The concerns of climate change and threatened fish runs are urgent, and conditions will only worsen without meaningful regulation. As a WRIA containing mid-Columbia River tributary rivers and streams, the Wind watershed is crucial for threatened Columbia River salmon and steelhead. CELP urges Ecology to take action to protect vital instream resources by beginning the rulemaking process for WRIA 29a.

If you are interested in helping to secure protections for the Wind watershed, please email CELP at contact@celp.org.


Washington Water Watch: June 2017 Edition

In this issue, find pictures of our recent Celebrate Water event, an update on the Spokane River rule, links to CELP’s Columbia River Treaty media and document library, and an opportunity to speak up for the Hanford Reach National Monument!

Read the June issue of Water Watch here.


Washington Water Watch: May 2017 Edition

In this issue, read about our upcoming Celebrate Water event and a bio of the Ralph Johnson awardee, John Osborn, meet our summer legal intern, learn about our latest victory on Icicle Creek, a recap on the Revelstoke, B.C. One River – Ethics Matter conference, and enjoy an update on the culvert case!

Read the May issue of Water Watch here.


Revelstoke B.C. hosts 4th annual One River – Ethics Matter conference

“The River is sacred.  People will put aside their differences when it comes to the River and bringing back the salmon.”
– the late Virgil Seymour (1958 – 2016) Arrow Lakes (Sinixt) Facilitator for The Confederated Tribes of the Colville Reservation

The May 13 “One River – Ethics Matter” conference opened with a welcome and call from Revelstoke’s Mayor, Mark McKee, for all people to work together on behalf of the Columbia River.  The day was truly remarkable for bringing together Upper Columbia River Basin’s First Nations, religious leaders, and community leaders and volunteers in respectful dialogue on the past and future of the Columbia River.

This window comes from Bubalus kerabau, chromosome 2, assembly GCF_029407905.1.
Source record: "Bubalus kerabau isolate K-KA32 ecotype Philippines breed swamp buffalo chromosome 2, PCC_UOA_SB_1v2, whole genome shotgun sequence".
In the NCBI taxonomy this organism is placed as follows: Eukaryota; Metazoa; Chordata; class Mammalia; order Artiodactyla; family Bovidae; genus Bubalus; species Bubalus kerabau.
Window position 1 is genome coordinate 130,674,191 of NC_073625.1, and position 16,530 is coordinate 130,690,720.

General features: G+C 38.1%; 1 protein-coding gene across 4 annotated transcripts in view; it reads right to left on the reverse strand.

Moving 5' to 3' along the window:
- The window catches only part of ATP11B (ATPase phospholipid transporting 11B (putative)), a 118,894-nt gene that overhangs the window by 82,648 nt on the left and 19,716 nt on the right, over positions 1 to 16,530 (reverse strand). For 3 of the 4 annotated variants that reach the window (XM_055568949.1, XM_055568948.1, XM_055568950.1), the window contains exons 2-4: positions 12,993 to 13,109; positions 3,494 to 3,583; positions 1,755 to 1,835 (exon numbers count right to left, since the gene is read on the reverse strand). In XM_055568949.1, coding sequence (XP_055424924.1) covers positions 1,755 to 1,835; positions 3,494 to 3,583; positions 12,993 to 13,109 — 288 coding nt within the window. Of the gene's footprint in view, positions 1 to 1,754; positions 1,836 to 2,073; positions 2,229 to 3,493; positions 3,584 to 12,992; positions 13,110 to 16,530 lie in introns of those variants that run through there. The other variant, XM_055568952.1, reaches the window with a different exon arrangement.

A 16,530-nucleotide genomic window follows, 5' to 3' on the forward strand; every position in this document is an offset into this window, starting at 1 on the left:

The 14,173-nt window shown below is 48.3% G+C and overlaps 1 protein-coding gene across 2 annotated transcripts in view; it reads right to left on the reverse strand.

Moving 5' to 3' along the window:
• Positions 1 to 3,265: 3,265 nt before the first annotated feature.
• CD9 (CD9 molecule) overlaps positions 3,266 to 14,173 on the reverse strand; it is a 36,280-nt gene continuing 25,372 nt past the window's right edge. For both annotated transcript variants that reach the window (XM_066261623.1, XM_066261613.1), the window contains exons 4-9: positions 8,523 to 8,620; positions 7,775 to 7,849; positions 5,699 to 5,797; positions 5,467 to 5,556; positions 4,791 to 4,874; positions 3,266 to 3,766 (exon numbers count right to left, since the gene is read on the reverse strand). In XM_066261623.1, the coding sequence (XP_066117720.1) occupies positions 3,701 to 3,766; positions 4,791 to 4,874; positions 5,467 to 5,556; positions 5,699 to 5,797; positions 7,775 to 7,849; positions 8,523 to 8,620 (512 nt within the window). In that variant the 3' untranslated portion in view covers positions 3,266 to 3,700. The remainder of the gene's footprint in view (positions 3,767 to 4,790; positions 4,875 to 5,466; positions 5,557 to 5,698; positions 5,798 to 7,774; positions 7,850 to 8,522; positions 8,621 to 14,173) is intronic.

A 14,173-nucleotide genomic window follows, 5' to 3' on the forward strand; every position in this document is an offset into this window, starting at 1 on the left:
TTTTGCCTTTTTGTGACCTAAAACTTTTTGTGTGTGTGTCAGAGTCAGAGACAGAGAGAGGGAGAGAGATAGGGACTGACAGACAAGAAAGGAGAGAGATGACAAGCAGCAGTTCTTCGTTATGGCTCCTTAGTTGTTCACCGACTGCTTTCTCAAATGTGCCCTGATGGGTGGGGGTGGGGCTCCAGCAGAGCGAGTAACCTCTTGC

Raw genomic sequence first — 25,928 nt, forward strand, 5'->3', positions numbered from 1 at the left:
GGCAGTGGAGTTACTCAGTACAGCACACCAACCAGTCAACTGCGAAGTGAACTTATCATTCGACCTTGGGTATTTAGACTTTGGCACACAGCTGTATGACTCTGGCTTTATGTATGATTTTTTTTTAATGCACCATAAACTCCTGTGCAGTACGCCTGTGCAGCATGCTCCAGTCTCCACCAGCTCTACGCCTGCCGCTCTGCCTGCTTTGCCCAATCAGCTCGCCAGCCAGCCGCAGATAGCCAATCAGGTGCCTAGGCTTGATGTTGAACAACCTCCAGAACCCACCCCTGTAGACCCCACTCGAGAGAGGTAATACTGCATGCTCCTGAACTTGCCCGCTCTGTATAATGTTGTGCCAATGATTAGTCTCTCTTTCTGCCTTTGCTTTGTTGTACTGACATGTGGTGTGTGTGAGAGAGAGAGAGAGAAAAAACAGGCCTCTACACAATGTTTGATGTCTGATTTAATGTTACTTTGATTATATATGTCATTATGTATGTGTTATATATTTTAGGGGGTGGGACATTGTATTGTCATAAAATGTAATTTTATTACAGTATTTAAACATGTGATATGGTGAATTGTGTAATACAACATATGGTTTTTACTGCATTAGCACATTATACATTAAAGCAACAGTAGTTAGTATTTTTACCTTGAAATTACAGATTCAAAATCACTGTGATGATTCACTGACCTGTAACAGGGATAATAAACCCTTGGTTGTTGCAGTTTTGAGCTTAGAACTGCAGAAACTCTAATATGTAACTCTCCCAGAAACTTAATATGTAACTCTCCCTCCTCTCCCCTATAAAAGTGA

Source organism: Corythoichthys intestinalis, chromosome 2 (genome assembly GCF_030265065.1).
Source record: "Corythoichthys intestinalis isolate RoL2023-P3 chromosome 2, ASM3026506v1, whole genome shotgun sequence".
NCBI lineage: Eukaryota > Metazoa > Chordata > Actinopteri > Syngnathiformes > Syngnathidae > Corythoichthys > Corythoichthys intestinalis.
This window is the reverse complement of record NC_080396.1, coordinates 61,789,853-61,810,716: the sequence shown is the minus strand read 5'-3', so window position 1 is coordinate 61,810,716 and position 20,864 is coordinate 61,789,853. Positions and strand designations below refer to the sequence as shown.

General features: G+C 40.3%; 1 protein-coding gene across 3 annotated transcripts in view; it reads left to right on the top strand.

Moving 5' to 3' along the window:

Free-flowing Columbia River, at Revelstoke B.C. – site of the 4th in the series of international conferences, “One River – Ethics Matter.” Prior conferences were held in Spokane, Portland, and Boise. In 2018, the fifth conference will be in Montana.

Some of the more memorable messages:

  • We do this work – returning the salmon and restoring the waters of the Upper Columbia – for our kids.
  • Indigenous people have been here from time immemorial, and we’ll continue to be here forever.
  • Churches and houses of worship are also symbols of community – and destroying or moving churches with the Treaty dams underscored the wrenching impacts on the people of the Upper Columbia.
  • Indigenous language carries meaning that is deeply important.
  • C. public schools have made major advances in environmental education.
  • All of us need more water rituals in our daily lives.
  • We all need to work together for the River and return of salmon.

First Nation and tribal leadership included Bonnie Leonard (Secwepemc), Sandra Luke (Ktunaxa), Chief Chad Eneas and Rosalie Wilson-Yazzie (Okanagan Nation Alliance), and D.R. Michel (Sinixt, Upper Columbia United Tribes), along with policy experts Bill Green (Canadian Columbia River Inter-Tribal Fisheries Commission) and Jay Johnson (Okanagan Nation Alliance).

Faith leadership included Anglican Archbishop John Privett, Roman Catholic Bishop John Corriveau, and Rev. Greg Powell of the Kootenay Presbytery.

Scholars and educators included Jeannette Armstrong (En’owkin Centre, Syilx scholar), Angus Graeme (President, Selkirk College), and Ariel McDowell (Principal of Aboriginal Education, School District 19).